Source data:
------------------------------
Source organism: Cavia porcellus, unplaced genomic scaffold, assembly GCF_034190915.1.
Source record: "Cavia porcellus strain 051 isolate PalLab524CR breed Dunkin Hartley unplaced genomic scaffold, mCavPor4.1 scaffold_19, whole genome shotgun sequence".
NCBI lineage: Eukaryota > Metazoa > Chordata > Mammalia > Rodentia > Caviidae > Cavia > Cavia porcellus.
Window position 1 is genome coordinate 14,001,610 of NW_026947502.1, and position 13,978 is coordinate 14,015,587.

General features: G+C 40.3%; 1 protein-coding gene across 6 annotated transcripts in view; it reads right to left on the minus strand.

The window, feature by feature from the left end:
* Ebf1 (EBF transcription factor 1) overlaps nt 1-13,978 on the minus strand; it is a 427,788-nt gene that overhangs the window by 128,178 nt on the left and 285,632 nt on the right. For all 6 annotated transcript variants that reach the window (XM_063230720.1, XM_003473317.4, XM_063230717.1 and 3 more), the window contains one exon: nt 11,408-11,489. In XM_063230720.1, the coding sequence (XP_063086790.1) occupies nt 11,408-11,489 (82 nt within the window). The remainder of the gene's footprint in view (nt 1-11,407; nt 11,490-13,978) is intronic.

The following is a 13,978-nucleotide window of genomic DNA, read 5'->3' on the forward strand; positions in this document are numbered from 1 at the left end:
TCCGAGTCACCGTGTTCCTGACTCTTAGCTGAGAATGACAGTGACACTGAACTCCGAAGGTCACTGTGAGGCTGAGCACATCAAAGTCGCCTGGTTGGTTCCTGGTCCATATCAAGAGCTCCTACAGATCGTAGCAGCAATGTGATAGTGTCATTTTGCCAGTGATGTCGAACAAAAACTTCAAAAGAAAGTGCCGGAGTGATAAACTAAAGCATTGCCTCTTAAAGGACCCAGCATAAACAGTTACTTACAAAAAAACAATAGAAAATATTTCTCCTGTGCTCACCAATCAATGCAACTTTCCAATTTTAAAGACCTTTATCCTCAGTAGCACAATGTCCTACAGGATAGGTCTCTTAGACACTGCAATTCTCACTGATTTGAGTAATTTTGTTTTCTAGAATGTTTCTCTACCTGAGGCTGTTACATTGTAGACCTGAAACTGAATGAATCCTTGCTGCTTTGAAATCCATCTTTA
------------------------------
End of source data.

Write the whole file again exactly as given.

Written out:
Source organism: Cavia porcellus, unplaced genomic scaffold, assembly GCF_034190915.1.
Source record: "Cavia porcellus strain 051 isolate PalLab524CR breed Dunkin Hartley unplaced genomic scaffold, mCavPor4.1 scaffold_19, whole genome shotgun sequence".
NCBI lineage: Eukaryota > Metazoa > Chordata > Mammalia > Rodentia > Caviidae > Cavia > Cavia porcellus.
Window position 1 is genome coordinate 14,001,610 of NW_026947502.1, and position 13,978 is coordinate 14,015,587.

General features: G+C 40.3%; 1 protein-coding gene across 6 annotated transcripts in view; it reads right to left on the minus strand.

The window, feature by feature from the left end:
* Ebf1 (EBF transcription factor 1) overlaps nt 1-13,978 on the minus strand; it is a 427,788-nt gene that overhangs the window by 128,178 nt on the left and 285,632 nt on the right. For all 6 annotated transcript variants that reach the window (XM_063230720.1, XM_003473317.4, XM_063230717.1 and 3 more), the window contains one exon: nt 11,408-11,489. In XM_063230720.1, the coding sequence (XP_063086790.1) occupies nt 11,408-11,489 (82 nt within the window). The remainder of the gene's footprint in view (nt 1-11,407; nt 11,490-13,978) is intronic.

The following is a 13,978-nucleotide window of genomic DNA, read 5'->3' on the forward strand; positions in this document are numbered from 1 at the left end:
TCCGAGTCACCGTGTTCCTGACTCTTAGCTGAGAATGACAGTGACACTGAACTCCGAAGGTCACTGTGAGGCTGAGCACATCAAAGTCGCCTGGTTGGTTCCTGGTCCATATCAAGAGCTCCTACAGATCGTAGCAGCAATGTGATAGTGTCATTTTGCCAGTGATGTCGAACAAAAACTTCAAAAGAAAGTGCCGGAGTGATAAACTAAAGCATTGCCTCTTAAAGGACCCAGCATAAACAGTTACTTACAAAAAAACAATAGAAAATATTTCTCCTGTGCTCACCAATCAATGCAACTTTCCAATTTTAAAGACCTTTATCCTCAGTAGCACAATGTCCTACAGGATAGGTCTCTTAGACACTGCAATTCTCACTGATTTGAGTAATTTTGTTTTCTAGAATGTTTCTCTACCTGAGGCTGTTACATTGTAGACCTGAAACTGAATGAATCCTTGCTGCTTTGAAATCCATCTTTA